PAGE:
It was a smack in the face for the French dominance of single-handed ocean racing and a big win in a seafaring rivalry that stretches back hundreds of years.
The significance was not lost on Golding, who beat the French at their own game, using French kit, proving that a journeyman sailor, well funded and well supported, can put together a first division campaign.
Nor was it entirely palatable to one of the pre-race favourites, Isabelle Autissier, who had to be content, by two hours and 40 minutes, with being second on a 6,800-mile leg she won by over five days last time.
"I think it is very important for the class to see the English and Italians come in with good boats," she said, adding, "We need an open competition, but only for the first leg. After that I would like to be back in front. But Mike did very well, he has a fast boat."
Golding knows that, but rejects any notion that it was pure boat speed advantage that brought him his first big win at top level. "The reason I won was because I was in the right place at the right time," he said, referring to a decision to stay on the right-hand side of the fleet and go for a band of low pressure zone wind which provided a fast corridor between two high pressure zones for the last, and crucial, 1,000 miles.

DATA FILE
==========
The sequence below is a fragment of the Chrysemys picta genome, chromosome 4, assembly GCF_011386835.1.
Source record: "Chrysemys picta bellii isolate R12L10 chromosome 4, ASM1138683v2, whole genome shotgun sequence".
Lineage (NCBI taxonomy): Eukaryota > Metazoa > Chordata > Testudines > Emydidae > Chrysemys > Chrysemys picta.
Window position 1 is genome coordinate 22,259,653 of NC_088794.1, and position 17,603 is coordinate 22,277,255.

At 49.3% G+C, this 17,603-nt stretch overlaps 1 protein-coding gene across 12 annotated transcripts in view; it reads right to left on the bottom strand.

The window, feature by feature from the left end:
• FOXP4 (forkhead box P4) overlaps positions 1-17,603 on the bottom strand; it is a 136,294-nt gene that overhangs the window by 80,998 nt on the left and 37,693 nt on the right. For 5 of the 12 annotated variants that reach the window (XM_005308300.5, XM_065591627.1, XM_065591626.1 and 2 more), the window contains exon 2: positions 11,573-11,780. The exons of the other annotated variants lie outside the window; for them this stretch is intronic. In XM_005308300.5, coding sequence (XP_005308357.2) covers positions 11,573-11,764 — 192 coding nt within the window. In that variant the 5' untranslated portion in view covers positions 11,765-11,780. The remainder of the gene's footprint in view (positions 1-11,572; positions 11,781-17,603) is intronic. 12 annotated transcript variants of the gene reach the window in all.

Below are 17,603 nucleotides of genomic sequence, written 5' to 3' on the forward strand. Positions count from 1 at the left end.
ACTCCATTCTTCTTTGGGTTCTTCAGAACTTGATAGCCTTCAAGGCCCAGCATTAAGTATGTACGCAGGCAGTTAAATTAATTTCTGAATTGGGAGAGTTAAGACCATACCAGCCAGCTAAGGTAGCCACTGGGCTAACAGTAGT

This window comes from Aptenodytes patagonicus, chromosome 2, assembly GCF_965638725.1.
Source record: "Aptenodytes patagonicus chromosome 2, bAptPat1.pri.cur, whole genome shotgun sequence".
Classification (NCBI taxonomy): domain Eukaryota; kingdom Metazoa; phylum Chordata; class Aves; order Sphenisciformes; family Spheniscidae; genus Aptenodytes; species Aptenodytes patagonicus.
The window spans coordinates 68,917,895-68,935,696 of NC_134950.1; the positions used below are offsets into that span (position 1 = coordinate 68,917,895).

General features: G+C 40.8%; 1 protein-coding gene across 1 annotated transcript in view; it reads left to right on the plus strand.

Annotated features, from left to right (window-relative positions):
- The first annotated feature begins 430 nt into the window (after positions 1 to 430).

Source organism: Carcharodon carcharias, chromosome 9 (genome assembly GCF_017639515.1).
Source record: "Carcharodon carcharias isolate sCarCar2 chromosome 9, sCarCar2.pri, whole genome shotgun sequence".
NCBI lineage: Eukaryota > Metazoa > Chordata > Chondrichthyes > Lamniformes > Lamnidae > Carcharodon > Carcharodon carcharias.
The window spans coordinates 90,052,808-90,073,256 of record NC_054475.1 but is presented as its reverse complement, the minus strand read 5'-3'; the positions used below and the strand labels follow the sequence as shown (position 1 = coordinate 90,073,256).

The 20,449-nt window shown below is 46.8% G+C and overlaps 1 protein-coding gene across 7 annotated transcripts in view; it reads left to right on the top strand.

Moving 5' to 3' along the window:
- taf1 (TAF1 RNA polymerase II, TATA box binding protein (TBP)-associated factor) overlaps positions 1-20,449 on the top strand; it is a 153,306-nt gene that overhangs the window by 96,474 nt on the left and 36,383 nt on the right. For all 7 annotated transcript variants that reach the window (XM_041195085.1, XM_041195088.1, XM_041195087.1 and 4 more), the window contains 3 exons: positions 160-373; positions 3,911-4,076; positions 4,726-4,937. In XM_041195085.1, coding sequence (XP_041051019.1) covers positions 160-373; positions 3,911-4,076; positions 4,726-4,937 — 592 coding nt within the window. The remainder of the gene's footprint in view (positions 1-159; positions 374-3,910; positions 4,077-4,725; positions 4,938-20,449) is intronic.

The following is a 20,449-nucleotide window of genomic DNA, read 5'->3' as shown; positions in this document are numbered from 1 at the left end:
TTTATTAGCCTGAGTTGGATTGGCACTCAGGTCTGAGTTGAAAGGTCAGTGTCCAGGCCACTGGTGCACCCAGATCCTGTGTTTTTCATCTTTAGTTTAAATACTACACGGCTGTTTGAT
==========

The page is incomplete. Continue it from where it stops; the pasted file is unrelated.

"I was there because I wanted to be there," he explained. "Just look what happened to Josh Hall in Gartmore. He is quick too and was always in touch. Then I went right, he went left and got it wrong in the end."
Hall is not due to arrive until late today, by which time Golding and his shore crew will be deep into a long list of jobs to do in preparing the boat for the second leg through the southern ocean to Auckland. Changes will include the fitting of a diesel generator and a new downwind sail.
But another major change will be psychological. Golding knows that his other main rival, Italy's Giovanni Soldini, has made a major tactical blunder on this leg which will see him at least three days behind. "He could still do well on the remaining legs and he has twice posted the biggest daily runs, but, in the overall picture, I think it is done for him," said Autissier.
The change of name to Team Group 4 has special significance for both Golding and the man who backs him, Philip Sorensen, the head of the security company. "Every time they come ashore I feel relieved. I like to see others succeed and I am emotional if someone wins. It moves me," says Sorensen. "It has been a privilege to be part of Mike's evolution."
The shore crew comes in for high praise from both. Not a group of rock stars, but a very steady group who give Golding the sort of respect and comfort denied him when he entered the much more back-stabbing world of the Admiral's Cup in 1995.
Golding knows it was as much McLaren helping Mika Hakkinen as Hakkinen helping McLaren that secured the Formula One world championship and he is now benefiting from a lot of experience. "Someone asked me how I had beaten Isabelle as she is such a weather genius," he said. "I replied: `well, I have been practising'." And there could be more to come.